One of my most favorite spaces at Swarthmore is Sharples Dining Hall. Seriously.
Swarthmore only has one dining hall for our student body of 1,600, so naturally, people will rate it differently. I, however, have been feeling great surges of affection for Sharples recently, which may be because I’ve already eaten my last meal there.
Sharples was built for a student body of 900. As of 2022, we have almost doubled that, so we have outgrown the beloved building. The new Dining and Community Commons (DCC) debuted in October and will provide triple the amount of space and a lot of new cool features (stay tuned!). I am studying abroad from September-December so I will miss the last days of Sharples and the first days of the new DCC. As such, I am going to take a little walk down memory lane and tell you some of the things I’ll miss about Sharples.
✩ tray art ✩
The setup of Sharples means dining routes you through a section with trays and utensils so you can carry all your food without having seven arms. The trays have been decorated over the lifetime of Sharples and speak to the artistry of Swarthmore students. In a pinch, trays also work as sleds.
✩ making the rounds ✩
Sometimes on my tours, I will make a joke about how I am running for the mayor of Swarthmore. I am not running for anything actually student-government-related, but I loooove to know people and be known, so I wave all the time. Sharples is a great place for this fake mayoral campaign because I can make the rounds of the dining space in about 3 minutes. I can see all the people I know, wave to them, and then go back and sit wherever I’m sitting. The new DCC will have two floors, which will both lengthen my rounds (two floors!) and shorten them (there’s a balcony to see down to the first floor).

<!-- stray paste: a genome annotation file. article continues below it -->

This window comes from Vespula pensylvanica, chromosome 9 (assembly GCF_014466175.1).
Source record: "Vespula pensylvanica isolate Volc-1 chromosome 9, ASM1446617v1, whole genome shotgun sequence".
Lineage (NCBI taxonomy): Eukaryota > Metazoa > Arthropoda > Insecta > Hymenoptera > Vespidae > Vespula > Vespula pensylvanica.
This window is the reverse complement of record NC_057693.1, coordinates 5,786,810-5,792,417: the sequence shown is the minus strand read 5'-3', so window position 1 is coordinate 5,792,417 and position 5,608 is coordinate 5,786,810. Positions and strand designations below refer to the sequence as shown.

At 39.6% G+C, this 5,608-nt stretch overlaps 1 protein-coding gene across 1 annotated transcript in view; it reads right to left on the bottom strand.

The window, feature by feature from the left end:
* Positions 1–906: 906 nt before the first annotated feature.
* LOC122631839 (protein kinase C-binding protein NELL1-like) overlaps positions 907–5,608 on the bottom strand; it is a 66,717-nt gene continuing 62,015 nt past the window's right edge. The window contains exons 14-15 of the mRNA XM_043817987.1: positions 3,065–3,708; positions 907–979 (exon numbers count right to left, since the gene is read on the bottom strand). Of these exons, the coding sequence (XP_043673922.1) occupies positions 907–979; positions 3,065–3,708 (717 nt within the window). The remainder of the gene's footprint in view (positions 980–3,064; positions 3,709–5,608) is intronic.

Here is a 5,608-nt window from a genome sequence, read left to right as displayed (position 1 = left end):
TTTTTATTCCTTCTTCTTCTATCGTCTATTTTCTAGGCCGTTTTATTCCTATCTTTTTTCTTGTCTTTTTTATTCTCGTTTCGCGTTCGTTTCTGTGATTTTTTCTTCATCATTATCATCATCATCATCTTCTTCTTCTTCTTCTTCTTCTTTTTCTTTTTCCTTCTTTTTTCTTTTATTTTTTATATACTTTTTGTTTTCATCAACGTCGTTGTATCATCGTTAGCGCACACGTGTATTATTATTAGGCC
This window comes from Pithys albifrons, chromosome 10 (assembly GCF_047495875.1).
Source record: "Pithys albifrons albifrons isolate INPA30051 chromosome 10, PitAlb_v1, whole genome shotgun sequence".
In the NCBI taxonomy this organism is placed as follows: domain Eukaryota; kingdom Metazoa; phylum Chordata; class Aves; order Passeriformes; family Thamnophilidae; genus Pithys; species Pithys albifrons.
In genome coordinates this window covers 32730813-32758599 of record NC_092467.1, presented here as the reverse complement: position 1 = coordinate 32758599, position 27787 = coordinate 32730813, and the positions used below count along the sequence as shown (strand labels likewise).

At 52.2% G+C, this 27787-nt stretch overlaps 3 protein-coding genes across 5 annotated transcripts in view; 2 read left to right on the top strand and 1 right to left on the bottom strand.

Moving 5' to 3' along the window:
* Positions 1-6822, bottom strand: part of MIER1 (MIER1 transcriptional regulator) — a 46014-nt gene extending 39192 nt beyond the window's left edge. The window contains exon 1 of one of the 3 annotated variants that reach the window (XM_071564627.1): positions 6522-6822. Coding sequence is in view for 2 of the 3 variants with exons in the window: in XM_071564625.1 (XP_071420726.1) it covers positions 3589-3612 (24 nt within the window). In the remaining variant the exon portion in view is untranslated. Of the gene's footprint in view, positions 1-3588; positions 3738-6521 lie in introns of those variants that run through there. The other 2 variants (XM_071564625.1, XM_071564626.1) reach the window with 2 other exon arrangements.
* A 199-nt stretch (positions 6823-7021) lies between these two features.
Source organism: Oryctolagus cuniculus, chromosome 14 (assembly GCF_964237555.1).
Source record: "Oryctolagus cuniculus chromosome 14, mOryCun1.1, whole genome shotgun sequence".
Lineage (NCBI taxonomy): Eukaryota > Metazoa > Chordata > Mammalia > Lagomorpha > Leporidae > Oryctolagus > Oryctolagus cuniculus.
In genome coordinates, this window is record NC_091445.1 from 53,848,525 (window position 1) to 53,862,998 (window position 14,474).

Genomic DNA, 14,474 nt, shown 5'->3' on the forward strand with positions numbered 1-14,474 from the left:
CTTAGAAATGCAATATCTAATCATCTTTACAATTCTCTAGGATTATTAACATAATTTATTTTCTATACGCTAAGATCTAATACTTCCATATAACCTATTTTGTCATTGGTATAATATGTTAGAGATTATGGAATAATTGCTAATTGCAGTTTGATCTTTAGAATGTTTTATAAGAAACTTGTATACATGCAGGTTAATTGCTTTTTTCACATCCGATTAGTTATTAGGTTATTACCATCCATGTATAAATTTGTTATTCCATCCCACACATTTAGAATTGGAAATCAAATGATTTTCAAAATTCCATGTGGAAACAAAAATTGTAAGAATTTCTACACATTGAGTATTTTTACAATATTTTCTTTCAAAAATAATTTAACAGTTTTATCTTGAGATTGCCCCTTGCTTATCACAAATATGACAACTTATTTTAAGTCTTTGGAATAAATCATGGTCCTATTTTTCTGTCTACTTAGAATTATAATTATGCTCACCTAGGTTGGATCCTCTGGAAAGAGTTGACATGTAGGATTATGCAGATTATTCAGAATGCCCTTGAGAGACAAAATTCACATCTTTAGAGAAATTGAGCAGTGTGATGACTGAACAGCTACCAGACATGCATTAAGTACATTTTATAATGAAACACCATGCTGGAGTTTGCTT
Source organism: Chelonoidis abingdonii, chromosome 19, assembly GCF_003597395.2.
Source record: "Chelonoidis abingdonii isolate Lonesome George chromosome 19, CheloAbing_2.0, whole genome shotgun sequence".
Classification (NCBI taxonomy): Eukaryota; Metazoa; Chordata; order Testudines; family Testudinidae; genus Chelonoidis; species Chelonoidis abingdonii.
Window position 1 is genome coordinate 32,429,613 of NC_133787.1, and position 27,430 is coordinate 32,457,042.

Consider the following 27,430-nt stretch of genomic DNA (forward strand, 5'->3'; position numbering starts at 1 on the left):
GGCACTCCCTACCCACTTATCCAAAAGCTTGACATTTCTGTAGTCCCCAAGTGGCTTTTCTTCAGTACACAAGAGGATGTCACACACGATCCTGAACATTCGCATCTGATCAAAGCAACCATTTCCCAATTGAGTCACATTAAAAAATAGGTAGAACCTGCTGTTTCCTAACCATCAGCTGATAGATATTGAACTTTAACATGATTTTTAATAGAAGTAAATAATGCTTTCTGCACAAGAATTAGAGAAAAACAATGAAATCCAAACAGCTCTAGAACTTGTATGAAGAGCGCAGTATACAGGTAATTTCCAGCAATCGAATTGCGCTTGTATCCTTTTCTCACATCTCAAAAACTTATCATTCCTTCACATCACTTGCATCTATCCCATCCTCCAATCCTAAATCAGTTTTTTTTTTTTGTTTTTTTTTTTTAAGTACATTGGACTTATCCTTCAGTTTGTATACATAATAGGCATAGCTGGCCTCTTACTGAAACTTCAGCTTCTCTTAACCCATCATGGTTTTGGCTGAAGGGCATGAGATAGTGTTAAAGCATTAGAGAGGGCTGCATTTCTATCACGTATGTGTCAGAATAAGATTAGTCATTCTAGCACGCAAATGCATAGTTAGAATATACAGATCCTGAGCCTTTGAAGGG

✩ knowing exactly where the frisbee team will be ✩
The ultimate frisbee team has many creatures of habit. If someone who plays ultimate is in Sharples, they’ll be sitting at table D6 (or D5, if D6 is taken)*. Presence at these tables is an open invitation to come and sit and chat and have a meal. I’m certain the frisbee team will find a way to relocate into the DCC, but the table near the south windows will always remind me of moms and worms**.
Editor’s note: *Swatties use chess notation to refer to the tables that are arranged in a grid in the “big room” of Sharples. **Swarthmore’s ultimate frisbee teams are the Warmothers and the Earthworms.
✩ the vibes ✩
Sharples has been described by some as a cross between a ski lodge and a Mexican restaurant. It’s got orange tiled floors and very little natural light and flickering lights and I love it. The aesthetic of Sharples is not for everyone, but it feels so cozy to me. The Dining Commons has tremendous natural light, which I am very excited about, but something about the nooks and crannies at Sharples makes me ache.
✩ crumb cafe ✩
Now, Crumb Cafe isn’t leaving. There is a designated space for it somewhere in the new Dining and Community Commons project, so the late-night, student-run meal spot will not fall away. However, the small booth in the Sharples quiet room and the long lines snaking into the side room and the half-studying-half-chatting environment is one I feel very fondly for.
✩ the fireplace ✩
When you walk into Sharples, there’s a balcony-like overlook that faces a room with a fireplace and the panini press/toasters/cereal area. When it’s super cold outside, the fireplace is lit and warms that room. There are few feelings as comforting as walking through the snow from a dorm room to get food and being greeted by a roaring fire in a cozy dining hall.
✩ the hallowed space ✩
There’s something special about knowing you’re eating all your meals in a place where every Swarthmore student has eaten since 1964. Knowing that generations of students have laughed/cried/slept at the same tables where I, too, laugh/cry/sleep makes me feel like a part of something pretty important.
As much as I have loved Sharples, I know that many (if not all) of these will continue as we debut a new space for students to laugh/cry/sleep/eat in. Here’s to the DCC!